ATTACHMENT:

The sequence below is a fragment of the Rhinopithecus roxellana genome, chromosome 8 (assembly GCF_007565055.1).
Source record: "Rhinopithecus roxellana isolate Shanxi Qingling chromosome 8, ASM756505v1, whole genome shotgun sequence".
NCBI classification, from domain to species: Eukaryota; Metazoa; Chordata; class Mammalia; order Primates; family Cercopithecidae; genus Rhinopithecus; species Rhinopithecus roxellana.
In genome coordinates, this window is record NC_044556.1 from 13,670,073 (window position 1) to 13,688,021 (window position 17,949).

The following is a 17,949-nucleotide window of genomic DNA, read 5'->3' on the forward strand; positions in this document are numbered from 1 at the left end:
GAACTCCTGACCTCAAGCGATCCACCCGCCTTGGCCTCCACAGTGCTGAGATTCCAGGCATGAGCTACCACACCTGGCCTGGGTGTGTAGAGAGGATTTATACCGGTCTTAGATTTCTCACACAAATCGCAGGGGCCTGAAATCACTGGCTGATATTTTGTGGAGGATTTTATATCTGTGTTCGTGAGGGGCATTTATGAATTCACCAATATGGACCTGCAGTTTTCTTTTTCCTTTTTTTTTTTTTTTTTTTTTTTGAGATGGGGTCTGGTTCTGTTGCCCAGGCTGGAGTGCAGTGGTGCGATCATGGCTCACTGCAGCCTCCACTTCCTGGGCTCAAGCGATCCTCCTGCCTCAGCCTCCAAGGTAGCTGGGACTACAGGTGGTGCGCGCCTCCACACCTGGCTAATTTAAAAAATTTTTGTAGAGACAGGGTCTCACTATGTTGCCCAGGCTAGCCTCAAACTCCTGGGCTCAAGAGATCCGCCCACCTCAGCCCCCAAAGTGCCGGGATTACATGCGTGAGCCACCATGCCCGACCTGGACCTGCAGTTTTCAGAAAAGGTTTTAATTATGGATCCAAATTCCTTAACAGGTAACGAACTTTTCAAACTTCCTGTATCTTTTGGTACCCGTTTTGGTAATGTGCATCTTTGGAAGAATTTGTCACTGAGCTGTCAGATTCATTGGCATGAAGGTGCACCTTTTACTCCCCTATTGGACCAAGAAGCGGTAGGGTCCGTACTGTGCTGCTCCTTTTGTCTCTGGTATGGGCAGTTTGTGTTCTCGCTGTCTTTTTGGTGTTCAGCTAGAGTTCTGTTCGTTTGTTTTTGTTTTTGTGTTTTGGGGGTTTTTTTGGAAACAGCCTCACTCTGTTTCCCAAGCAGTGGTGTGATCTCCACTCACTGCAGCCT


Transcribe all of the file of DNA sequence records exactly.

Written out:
The sequence below is a fragment of the Rhinopithecus roxellana genome, chromosome 8 (assembly GCF_007565055.1).
Source record: "Rhinopithecus roxellana isolate Shanxi Qingling chromosome 8, ASM756505v1, whole genome shotgun sequence".
NCBI classification, from domain to species: Eukaryota; Metazoa; Chordata; class Mammalia; order Primates; family Cercopithecidae; genus Rhinopithecus; species Rhinopithecus roxellana.
In genome coordinates, this window is record NC_044556.1 from 13,670,073 (window position 1) to 13,688,021 (window position 17,949).

The following is a 17,949-nucleotide window of genomic DNA, read 5'->3' on the forward strand; positions in this document are numbered from 1 at the left end:
GAACTCCTGACCTCAAGCGATCCACCCGCCTTGGCCTCCACAGTGCTGAGATTCCAGGCATGAGCTACCACACCTGGCCTGGGTGTGTAGAGAGGATTTATACCGGTCTTAGATTTCTCACACAAATCGCAGGGGCCTGAAATCACTGGCTGATATTTTGTGGAGGATTTTATATCTGTGTTCGTGAGGGGCATTTATGAATTCACCAATATGGACCTGCAGTTTTCTTTTTCCTTTTTTTTTTTTTTTTTTTTTTTGAGATGGGGTCTGGTTCTGTTGCCCAGGCTGGAGTGCAGTGGTGCGATCATGGCTCACTGCAGCCTCCACTTCCTGGGCTCAAGCGATCCTCCTGCCTCAGCCTCCAAGGTAGCTGGGACTACAGGTGGTGCGCGCCTCCACACCTGGCTAATTTAAAAAATTTTTGTAGAGACAGGGTCTCACTATGTTGCCCAGGCTAGCCTCAAACTCCTGGGCTCAAGAGATCCGCCCACCTCAGCCCCCAAAGTGCCGGGATTACATGCGTGAGCCACCATGCCCGACCTGGACCTGCAGTTTTCAGAAAAGGTTTTAATTATGGATCCAAATTCCTTAACAGGTAACGAACTTTTCAAACTTCCTGTATCTTTTGGTACCCGTTTTGGTAATGTGCATCTTTGGAAGAATTTGTCACTGAGCTGTCAGATTCATTGGCATGAAGGTGCACCTTTTACTCCCCTATTGGACCAAGAAGCGGTAGGGTCCGTACTGTGCTGCTCCTTTTGTCTCTGGTATGGGCAGTTTGTGTTCTCGCTGTCTTTTTGGTGTTCAGCTAGAGTTCTGTTCGTTTGTTTTTGTTTTTGTGTTTTGGGGGTTTTTTTGGAAACAGCCTCACTCTGTTTCCCAAGCAGTGGTGTGATCTCCACTCACTGCAGCCT